Signal transduction via the EGFR pathway likely to be involved in lenvatinib resistance
The multitargeted tyrosine kinase inhibitor (MKI), lenvatinib, is widely used to treat advanced and metastatic thyroid cancer. However, the molecular mechanisms by which thyroid cancer cells become resistant to lenvatinib remain poorly understood. In this study, we demonstrated, for the first time, that activation of the epidermal growth factor receptor (EGFR)-mediated signaling pathway is involved in lenvatinib resistance in thyroid cancer cells.
Although thyroid cancer is the most common endocrine malignancy, few effective drugs are currently available. Lenvatinib, an MKI, has been widely used for the treatment of advanced and metastatic thyroid cancer. Unfortunately, some cancers are resistant to lenvatinib from the beginning of the treatment or become resistant to the treatment. The mechanisms underlying lenvatinib resistance must therefore be elucidated to develop better and more effective strategies for treatment of advanced thyroid cancer. Using cultured thyroid cancer cell lines, researchers from the Division of Breast and Endocrine Surgery, Department of Surgery, Shinshu University School of Medicine, Japan, studied these mechanisms at the molecular level.
The researchers established lenvatinib-resistant sublines (namely, TPC-1/LR and FRO/LR) from two parental thyroid cancer cell lines (TPC-1 and FRO) and found that phosphorylation of EGFR, extracellular signal-regulated kinase (ERK), and Akt was promoted in TPC-1/LR cells. Furthermore, activation of the EGFR pathway by administrating epidermal growth factor (EGF) to the parental lines TPC-1 and FRO before they acquired resistance induced a decrease in lenvatinib sensitivity. In contrast, administration of the EGFR inhibitor, lapatinib, simultaneously with lenvatinib to TPC-1/LR cells, in which EGFR phosphorylation is upregulated, enhanced the growth inhibitory effect of lenvatinib.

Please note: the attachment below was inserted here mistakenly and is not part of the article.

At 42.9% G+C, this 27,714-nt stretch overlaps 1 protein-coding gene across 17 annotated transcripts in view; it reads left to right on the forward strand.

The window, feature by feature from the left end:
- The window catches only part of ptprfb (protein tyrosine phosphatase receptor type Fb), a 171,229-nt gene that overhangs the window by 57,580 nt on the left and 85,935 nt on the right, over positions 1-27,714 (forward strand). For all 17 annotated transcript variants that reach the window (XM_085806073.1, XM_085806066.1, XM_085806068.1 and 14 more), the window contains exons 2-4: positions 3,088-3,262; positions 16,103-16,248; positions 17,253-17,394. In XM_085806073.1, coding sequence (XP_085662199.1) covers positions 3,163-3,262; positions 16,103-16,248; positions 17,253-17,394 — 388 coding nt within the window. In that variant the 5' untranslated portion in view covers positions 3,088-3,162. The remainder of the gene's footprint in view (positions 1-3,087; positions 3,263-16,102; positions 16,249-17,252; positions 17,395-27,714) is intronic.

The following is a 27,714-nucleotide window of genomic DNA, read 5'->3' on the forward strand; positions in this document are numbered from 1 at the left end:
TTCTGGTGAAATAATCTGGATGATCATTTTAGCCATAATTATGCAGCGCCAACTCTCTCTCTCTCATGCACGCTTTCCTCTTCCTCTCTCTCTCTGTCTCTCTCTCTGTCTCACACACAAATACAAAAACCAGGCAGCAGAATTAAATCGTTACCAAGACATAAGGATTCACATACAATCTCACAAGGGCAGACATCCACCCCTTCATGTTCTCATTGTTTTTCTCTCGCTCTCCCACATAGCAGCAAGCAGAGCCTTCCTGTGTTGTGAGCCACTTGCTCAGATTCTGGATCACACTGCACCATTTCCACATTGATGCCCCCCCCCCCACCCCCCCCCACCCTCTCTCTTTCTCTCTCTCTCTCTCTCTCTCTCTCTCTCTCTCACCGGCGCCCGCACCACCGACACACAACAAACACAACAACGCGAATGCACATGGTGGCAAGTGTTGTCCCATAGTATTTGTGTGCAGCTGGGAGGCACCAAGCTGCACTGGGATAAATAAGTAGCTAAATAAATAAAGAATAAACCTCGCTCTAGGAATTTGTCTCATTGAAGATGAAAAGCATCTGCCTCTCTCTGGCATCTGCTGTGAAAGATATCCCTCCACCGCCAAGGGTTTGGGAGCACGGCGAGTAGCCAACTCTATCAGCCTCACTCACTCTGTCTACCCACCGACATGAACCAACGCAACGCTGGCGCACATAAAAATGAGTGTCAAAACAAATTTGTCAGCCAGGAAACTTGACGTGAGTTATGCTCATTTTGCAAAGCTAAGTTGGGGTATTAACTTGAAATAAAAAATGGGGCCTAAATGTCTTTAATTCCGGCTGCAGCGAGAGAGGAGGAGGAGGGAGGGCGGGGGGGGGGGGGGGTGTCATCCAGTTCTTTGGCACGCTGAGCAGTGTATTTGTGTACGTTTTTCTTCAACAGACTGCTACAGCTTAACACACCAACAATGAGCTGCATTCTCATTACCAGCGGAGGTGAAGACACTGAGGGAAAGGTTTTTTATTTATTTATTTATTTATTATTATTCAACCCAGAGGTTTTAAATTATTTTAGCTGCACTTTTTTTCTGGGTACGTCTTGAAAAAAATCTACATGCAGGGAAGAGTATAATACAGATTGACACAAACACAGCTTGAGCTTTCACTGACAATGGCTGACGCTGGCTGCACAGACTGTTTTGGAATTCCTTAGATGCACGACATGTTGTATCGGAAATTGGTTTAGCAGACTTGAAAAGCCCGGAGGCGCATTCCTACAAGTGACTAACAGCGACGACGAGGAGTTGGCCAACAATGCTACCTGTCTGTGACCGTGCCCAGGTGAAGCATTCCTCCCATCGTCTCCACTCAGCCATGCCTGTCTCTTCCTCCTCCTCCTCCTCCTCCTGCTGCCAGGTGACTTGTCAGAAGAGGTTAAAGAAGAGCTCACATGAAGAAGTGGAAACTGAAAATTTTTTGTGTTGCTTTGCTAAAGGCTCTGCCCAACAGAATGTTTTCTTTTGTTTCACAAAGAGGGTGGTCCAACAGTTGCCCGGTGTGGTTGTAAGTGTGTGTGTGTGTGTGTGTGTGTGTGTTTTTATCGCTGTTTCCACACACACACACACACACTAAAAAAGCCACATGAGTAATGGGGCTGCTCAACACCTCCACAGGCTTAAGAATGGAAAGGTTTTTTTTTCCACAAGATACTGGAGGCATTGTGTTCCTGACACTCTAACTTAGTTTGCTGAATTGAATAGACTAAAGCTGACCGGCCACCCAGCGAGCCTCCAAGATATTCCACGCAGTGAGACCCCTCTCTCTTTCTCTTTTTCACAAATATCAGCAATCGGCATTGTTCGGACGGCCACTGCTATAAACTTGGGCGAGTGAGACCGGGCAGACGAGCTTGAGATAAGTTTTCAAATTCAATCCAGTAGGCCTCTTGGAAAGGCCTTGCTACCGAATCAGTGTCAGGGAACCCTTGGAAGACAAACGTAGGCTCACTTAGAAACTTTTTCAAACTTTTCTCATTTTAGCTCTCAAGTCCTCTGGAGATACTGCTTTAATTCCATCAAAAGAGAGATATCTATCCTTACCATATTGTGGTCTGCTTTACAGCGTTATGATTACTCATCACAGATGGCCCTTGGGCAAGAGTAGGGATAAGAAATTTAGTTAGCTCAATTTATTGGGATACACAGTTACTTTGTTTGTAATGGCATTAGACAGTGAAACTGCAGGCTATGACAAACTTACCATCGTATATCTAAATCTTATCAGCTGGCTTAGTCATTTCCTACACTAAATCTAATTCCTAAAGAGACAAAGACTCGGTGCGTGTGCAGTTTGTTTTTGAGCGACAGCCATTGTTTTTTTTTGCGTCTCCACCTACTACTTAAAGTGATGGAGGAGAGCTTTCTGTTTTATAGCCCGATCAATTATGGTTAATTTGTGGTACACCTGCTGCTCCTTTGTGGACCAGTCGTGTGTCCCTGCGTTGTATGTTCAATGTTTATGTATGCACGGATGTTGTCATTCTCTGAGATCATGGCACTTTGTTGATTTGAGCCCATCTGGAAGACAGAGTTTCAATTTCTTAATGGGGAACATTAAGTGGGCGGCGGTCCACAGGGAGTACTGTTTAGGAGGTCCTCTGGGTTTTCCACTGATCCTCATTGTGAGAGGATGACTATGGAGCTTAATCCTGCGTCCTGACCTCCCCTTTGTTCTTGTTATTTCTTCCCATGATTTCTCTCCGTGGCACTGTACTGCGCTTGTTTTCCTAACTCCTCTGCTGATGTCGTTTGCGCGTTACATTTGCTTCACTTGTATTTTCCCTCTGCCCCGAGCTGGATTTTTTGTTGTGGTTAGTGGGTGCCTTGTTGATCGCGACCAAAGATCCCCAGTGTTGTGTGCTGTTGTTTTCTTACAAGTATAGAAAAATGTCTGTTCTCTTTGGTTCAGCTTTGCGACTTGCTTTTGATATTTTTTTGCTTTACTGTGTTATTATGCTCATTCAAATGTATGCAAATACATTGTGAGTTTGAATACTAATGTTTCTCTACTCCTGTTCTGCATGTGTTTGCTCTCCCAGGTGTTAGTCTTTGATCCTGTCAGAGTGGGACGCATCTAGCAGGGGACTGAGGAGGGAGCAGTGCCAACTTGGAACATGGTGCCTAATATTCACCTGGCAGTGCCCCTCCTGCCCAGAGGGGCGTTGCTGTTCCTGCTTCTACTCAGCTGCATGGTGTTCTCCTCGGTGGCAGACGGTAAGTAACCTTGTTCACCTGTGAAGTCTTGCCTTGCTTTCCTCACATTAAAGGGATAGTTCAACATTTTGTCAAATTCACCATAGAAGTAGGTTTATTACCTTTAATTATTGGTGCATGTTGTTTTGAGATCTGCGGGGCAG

Next, in nude mouse xenograft models transplanted with lenvatinib-resistant TPC-1/LR cells, treatment with lenvatinib in combination with lapatinib inhibited tumor growth more remarkably than lenvatinib monotherapy did.
Furthermore, when the effects of lenvatinib on signal transduction pathways were analyzed in six thyroid cancer cell lines, enhancement of EGFR phosphorylation was observed in all the cell lines, regardless of the histological type of origin of the cell lines or presence of driver gene mutations. However, the level of phosphorylation of downstream signaling molecules, such as ERK and Akt, differed among cell lines.
To verify whether EGFR inhibition by lapatinib therapy in combination with lenvatinib enhanced the growth inhibitory effect of lenvatinib, both drugs were simultaneously administered to these six cell lines. Consequently, synergistic enhancement of growth inhibition was observed in three cell lines that were initially less sensitive to lenvatinib.
Lenvatinib exerts its antitumor effects mainly by potently inhibiting activity of vascular endothelial growth factor receptor 1–3 (VEGFR1–3), fibroblast growth factor receptor 1–4 (FGFR1–4), and rearranged during transfection (RET) genes. The results of this study suggest that EGFR, a tyrosine kinase receptor (TKR), which is not a target molecule of lenvatinib, is activated during lenvatinib administration and may confer lenvatinib resistance in thyroid cancer cells. This study demonstrated that inhibition of the EGFR pathway by a combination of lenvatinib and EGFR inhibitor might be a new therapeutic strategy to increase lenvatinib sensitivity and overcome lenvatinib resistance in thyroid cancer (Figure 1).
Thyroid cancer is classified into the following types: differentiated thyroid cancer and anaplastic thyroid cancer arising from follicular epithelial cells and medullary carcinoma arising from parafollicular cells. Although anaplastic thyroid cancer accounts for only approximately 2% of the thyroid cancers, its prognosis is extremely poor. In contrast, approximately 90% of thyroid cancers are differentiated thyroid cancers, including papillary and follicular carcinomas. The standard treatment for differentiated thyroid cancer is surgery and radioactive iodine therapy, with a favorable 10-year disease-specific survival rate of > 90%. However, some cancers are resistant to radioactive iodine therapy, and the 10-year survival rate for differentiated cancers that have metastasized to distant organs is < 50%.